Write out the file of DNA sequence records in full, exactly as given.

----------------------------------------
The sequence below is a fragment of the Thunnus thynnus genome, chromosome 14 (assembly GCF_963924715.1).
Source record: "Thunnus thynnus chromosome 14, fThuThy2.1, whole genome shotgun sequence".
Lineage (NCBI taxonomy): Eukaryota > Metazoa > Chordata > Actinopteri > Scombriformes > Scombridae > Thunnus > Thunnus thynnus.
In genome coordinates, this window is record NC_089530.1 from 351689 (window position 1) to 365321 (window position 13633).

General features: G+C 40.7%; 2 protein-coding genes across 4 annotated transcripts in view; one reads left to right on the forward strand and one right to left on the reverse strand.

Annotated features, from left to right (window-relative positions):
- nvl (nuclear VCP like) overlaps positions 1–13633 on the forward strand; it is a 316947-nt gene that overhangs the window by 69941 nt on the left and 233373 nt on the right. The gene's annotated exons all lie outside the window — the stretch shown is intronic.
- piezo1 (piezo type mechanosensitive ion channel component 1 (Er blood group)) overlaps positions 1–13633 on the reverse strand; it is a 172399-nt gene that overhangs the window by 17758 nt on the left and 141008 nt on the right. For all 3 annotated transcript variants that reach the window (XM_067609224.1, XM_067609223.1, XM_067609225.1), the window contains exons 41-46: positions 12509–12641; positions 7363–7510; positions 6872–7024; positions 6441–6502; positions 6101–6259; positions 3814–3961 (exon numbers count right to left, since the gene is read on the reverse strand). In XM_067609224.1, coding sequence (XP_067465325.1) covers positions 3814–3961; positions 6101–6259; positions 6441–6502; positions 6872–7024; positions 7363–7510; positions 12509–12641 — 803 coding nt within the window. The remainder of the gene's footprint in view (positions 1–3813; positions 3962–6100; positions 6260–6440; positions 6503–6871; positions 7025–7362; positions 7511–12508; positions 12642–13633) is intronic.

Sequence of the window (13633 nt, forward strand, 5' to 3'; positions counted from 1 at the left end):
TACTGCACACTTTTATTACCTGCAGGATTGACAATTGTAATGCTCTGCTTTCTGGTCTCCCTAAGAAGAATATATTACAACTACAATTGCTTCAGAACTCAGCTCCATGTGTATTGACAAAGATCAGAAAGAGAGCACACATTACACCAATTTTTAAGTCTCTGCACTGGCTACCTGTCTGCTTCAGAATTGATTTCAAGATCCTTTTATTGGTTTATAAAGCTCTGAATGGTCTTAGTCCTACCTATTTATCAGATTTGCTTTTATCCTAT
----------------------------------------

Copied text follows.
The sequence below is a fragment of the Thunnus thynnus genome, chromosome 14 (assembly GCF_963924715.1).
Source record: "Thunnus thynnus chromosome 14, fThuThy2.1, whole genome shotgun sequence".
Lineage (NCBI taxonomy): Eukaryota > Metazoa > Chordata > Actinopteri > Scombriformes > Scombridae > Thunnus > Thunnus thynnus.
In genome coordinates, this window is record NC_089530.1 from 351689 (window position 1) to 365321 (window position 13633).

General features: G+C 40.7%; 2 protein-coding genes across 4 annotated transcripts in view; one reads left to right on the forward strand and one right to left on the reverse strand.

Annotated features, from left to right (window-relative positions):
- nvl (nuclear VCP like) overlaps positions 1–13633 on the forward strand; it is a 316947-nt gene that overhangs the window by 69941 nt on the left and 233373 nt on the right. The gene's annotated exons all lie outside the window — the stretch shown is intronic.
- piezo1 (piezo type mechanosensitive ion channel component 1 (Er blood group)) overlaps positions 1–13633 on the reverse strand; it is a 172399-nt gene that overhangs the window by 17758 nt on the left and 141008 nt on the right. For all 3 annotated transcript variants that reach the window (XM_067609224.1, XM_067609223.1, XM_067609225.1), the window contains exons 41-46: positions 12509–12641; positions 7363–7510; positions 6872–7024; positions 6441–6502; positions 6101–6259; positions 3814–3961 (exon numbers count right to left, since the gene is read on the reverse strand). In XM_067609224.1, coding sequence (XP_067465325.1) covers positions 3814–3961; positions 6101–6259; positions 6441–6502; positions 6872–7024; positions 7363–7510; positions 12509–12641 — 803 coding nt within the window. The remainder of the gene's footprint in view (positions 1–3813; positions 3962–6100; positions 6260–6440; positions 6503–6871; positions 7025–7362; positions 7511–12508; positions 12642–13633) is intronic.

Sequence of the window (13633 nt, forward strand, 5' to 3'; positions counted from 1 at the left end):
TACTGCACACTTTTATTACCTGCAGGATTGACAATTGTAATGCTCTGCTTTCTGGTCTCCCTAAGAAGAATATATTACAACTACAATTGCTTCAGAACTCAGCTCCATGTGTATTGACAAAGATCAGAAAGAGAGCACACATTACACCAATTTTTAAGTCTCTGCACTGGCTACCTGTCTGCTTCAGAATTGATTTCAAGATCCTTTTATTGGTTTATAAAGCTCTGAATGGTCTTAGTCCTACCTATTTATCAGATTTGCTTTTATCCTAT